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Financial mathematician-beginner.


Nov
12
comment Why does $\sigma (X_t) \subset \sigma (X)$ hold?
I meant the definition of a (measurable) cylinder. I still don't see why $X_t^{-1}(B_t)=X^{-1}(B)$. Please comment a bit more on that.
Nov
10
comment Why does $\sigma (X_t) \subset \sigma (X)$ hold?
Thanks, answers cleared my questions up, sadly, I still need a (hopefully) small nudge. Measurable cylinders are where most of my problems with probability theory mostly occur. a) do we agree on the definition that $B_t=S_t$ except for finitely many $t$'s? If so then is $B$ such a set? and finally b) Why does $X_t^{-1}(B) = X^{-1}(B)$? I am not even sure what $X_t^{-1}(B)$ means - since B seems to be a collection of elements of $\prod S_t$.
Nov
10
comment Why does $\sigma (X_t) \subset \sigma (X)$ hold?
Thanks, this answer is still quite cryptic to me though. A couple of questions: a) $X_t$ is measurable in what sense? $\forall B\in\mathcal{S}_t$ we have $X^{-1}_t\in\sigma(X)$? b) Could you please elaborate on "it suffices to show.."? (It mostly confuses me as in the definition or $\sigma(X)$ we consider $\mathcal{S}$ as opposed to $\mathcal{S}_t$). c) What does the notation $(s_r)_{r \in T} $ mean? Sorry for being kinda slow, I have poor background in measure theory (working on that..)
Oct
11
comment Smallest $\sigma$-algebra and $\sigma$-algebra generated by a function
We've defined them as the smallest sigma-algebra containing something we called "measurable cylinders". I could write down the definition, but is that relevant? Say this is the definition and not a theorem - then my question is that I don't understand the definition properly.
Oct
11
comment Smallest $\sigma$-algebra and $\sigma$-algebra generated by a function
I added the definition in the original post.
Sep
23
comment Switching $\int$ and $\sum$ proof
Ah and as we know integral is linear so it could also be expressed as a (finite) sum of integrals right?
Sep
23
comment Rational function inequality
Added that aswell
Sep
23
comment Rational function inequality
Ah right, sorry. Polynomials, I'l add that.
Sep
21
comment Limit Point of Zero Points Implying a Zero Function
Thanks. This has got to be it. Which brings me to the question why am I not aware of that. Is that perhaps a corollary of some more "famous" theorem?
Sep
19
comment Strong and weak extrema
I feel like I follow and agree with everything you wrote. But it is exactly this that confuses me. When we add the stronger condition $P'$, we, as you noted, we eliminate some functions. Take a function that we eliminate. This function would then be within the neighborhood of the strong extrema, but not the weak one. How does that then imply the implication strong $\implies$ weak? In other words, it seems as if the weak extremum is "more of an extremum" than the strong one.
Jun
5
comment A High School Exponential Decay Question
Ha, how neat! Of course, not going to explain this one to my student, but I like it.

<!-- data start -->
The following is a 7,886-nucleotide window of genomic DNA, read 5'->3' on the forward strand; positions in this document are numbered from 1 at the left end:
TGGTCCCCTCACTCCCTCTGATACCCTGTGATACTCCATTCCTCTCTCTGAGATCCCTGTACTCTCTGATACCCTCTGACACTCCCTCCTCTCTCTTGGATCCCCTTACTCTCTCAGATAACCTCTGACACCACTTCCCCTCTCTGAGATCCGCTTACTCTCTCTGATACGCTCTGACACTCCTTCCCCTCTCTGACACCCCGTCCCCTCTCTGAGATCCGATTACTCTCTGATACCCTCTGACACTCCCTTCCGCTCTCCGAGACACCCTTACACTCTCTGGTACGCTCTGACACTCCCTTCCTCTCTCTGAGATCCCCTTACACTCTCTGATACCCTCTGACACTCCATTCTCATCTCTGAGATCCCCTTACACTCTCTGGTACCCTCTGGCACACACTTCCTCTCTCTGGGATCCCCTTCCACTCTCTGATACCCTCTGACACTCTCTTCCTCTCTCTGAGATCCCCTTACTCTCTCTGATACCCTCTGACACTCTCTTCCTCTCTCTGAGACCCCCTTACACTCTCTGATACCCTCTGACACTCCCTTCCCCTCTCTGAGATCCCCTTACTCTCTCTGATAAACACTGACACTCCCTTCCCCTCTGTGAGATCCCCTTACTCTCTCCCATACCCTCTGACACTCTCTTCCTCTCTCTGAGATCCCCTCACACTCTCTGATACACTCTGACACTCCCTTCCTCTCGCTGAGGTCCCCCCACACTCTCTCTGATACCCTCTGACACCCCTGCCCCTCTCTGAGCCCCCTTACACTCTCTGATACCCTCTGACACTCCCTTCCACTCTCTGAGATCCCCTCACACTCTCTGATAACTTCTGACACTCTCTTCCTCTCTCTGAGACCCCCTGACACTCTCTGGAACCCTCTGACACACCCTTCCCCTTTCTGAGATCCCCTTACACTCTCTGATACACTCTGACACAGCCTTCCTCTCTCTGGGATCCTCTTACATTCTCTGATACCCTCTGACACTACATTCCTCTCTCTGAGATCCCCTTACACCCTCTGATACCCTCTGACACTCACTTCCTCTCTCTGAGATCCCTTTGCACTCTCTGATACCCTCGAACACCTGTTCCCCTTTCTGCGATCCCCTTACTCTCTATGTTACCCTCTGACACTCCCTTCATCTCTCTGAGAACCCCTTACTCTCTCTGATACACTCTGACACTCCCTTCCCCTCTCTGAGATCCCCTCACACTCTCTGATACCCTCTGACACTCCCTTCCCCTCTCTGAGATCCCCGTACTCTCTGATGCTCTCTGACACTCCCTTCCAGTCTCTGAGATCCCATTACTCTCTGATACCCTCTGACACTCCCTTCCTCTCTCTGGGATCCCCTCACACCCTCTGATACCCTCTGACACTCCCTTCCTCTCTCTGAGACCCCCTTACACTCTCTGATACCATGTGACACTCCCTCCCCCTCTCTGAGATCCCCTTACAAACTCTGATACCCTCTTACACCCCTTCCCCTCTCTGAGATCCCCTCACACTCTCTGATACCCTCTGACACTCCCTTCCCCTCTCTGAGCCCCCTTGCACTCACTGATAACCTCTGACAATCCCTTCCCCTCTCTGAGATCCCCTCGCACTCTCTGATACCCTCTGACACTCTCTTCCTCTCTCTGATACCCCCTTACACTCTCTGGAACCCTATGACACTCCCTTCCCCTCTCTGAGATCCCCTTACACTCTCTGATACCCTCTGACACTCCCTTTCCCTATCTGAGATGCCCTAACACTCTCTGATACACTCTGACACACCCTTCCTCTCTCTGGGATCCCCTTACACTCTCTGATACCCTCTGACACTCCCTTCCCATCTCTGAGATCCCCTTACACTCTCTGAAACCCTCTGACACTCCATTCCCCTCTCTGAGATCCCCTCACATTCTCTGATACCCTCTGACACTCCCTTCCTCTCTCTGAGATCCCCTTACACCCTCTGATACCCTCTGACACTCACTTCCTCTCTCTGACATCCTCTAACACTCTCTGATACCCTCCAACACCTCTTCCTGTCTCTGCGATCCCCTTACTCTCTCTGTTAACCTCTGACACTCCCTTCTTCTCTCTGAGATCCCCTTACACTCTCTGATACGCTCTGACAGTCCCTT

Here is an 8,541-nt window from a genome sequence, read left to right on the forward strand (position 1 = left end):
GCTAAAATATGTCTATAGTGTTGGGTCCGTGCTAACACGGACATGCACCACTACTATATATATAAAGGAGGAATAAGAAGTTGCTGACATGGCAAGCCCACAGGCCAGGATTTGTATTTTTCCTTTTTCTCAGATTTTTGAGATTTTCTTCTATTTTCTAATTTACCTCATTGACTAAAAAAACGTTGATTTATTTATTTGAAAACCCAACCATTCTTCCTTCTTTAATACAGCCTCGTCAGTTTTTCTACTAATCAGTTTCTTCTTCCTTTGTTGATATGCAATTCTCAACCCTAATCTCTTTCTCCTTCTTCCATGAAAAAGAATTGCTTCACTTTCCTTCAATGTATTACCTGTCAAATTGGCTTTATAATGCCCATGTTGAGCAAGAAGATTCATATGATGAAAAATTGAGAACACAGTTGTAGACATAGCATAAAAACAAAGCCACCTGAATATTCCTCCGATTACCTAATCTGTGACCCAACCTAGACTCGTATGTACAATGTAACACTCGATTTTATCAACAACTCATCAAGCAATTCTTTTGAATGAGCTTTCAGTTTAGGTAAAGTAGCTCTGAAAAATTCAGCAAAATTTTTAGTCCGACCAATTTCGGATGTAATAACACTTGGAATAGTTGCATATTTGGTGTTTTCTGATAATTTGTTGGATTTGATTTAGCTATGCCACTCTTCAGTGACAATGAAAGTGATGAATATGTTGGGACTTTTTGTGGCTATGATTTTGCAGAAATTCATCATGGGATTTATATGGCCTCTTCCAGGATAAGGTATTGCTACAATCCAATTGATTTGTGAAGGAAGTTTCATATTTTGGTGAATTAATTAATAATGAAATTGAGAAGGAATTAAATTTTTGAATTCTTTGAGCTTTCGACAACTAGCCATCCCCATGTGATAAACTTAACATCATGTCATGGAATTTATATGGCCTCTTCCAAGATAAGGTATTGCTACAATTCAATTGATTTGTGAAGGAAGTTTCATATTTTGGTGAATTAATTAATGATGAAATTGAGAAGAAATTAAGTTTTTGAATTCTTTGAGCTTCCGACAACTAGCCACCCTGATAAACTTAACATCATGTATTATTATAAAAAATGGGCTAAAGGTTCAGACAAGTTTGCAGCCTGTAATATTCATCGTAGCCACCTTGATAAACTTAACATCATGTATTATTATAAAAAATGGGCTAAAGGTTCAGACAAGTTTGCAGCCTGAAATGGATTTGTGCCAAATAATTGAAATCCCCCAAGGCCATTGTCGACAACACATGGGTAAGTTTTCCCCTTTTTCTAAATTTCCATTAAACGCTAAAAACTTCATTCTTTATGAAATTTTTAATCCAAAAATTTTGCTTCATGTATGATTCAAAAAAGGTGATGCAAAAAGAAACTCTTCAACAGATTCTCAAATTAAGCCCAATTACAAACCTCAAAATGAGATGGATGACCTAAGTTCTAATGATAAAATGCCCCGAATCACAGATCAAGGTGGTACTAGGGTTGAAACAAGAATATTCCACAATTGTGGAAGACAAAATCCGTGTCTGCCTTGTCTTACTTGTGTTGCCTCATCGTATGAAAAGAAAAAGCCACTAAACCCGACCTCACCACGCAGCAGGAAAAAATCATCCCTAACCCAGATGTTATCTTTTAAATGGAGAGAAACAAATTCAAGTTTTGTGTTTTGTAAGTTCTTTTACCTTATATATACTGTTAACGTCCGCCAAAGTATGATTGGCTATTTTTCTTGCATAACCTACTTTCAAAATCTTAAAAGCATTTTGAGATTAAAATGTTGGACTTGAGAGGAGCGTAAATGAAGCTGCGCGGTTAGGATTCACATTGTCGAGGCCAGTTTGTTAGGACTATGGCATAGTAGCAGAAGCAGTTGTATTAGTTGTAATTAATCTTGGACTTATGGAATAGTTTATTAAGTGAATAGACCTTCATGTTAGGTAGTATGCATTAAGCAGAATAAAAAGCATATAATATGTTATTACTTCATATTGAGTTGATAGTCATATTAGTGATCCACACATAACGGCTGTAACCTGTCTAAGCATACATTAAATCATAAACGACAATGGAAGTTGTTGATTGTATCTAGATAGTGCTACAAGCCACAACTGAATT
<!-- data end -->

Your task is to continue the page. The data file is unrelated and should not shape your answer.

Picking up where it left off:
Jun
3
comment probability that all players score
and one: The free throw awarded to a shooter who is fouled while scoring. Source: en.wikipedia.org/wiki/Glossary_of_basketball_terms
Jun
3
comment Calculating VaR, CVaR
@RRL Thank you. Are you sure the bounds in the CVaR should not then be reversed, since I am dealing with a profit, rather than a loss density function?
Jun
3
comment Discrete Mathematics - Is my answer correct?
So, in fact, my original answer was correct?
Jun
3
comment Fair Value Of a Call Option
Thank you very much. This question is a question from a past exam from a lecture and your answer seems to go beyond the scope of the lecture (don't get me wrong, it is perfectly understandable, I just cannot imagine a person that'd answer this, having only done the course, as we've never done anything like that and one would have to pull it out of thin air using a great deal of intuition). Thus I am wondering, are there perhaps any hidden assumptions or simplifications (even if they change the nature of the question a bit) that could've been made in a more rudimentary course?
Jun
2
comment A Quick Set Notation Question
Yes, you are correct, I was thinking of an imaginary second vertical bar, having two "such thats". Thanks.
Jun
2
comment A Quick Set Notation Question
Ah, right, because there's no vertical bar or colon between the two brackets denoting "such that", is that correct?
Jun
2
comment A Quick Set Notation Question
Is it always false? I think by now we can conclude that this is almost certainly a mistake, but I think that I am not understanding this wrong notation correctly. Could you elaborate on why is it an empty set?
Jun
2
comment Convexity of a rational function
@MichaelGrant you are correct, added (dis) in the first sentence.
May
26
comment Understanding this calculus simplification
In cases like this, it's best to take the end result and differentiate it, it usually gives you a clue of what happened.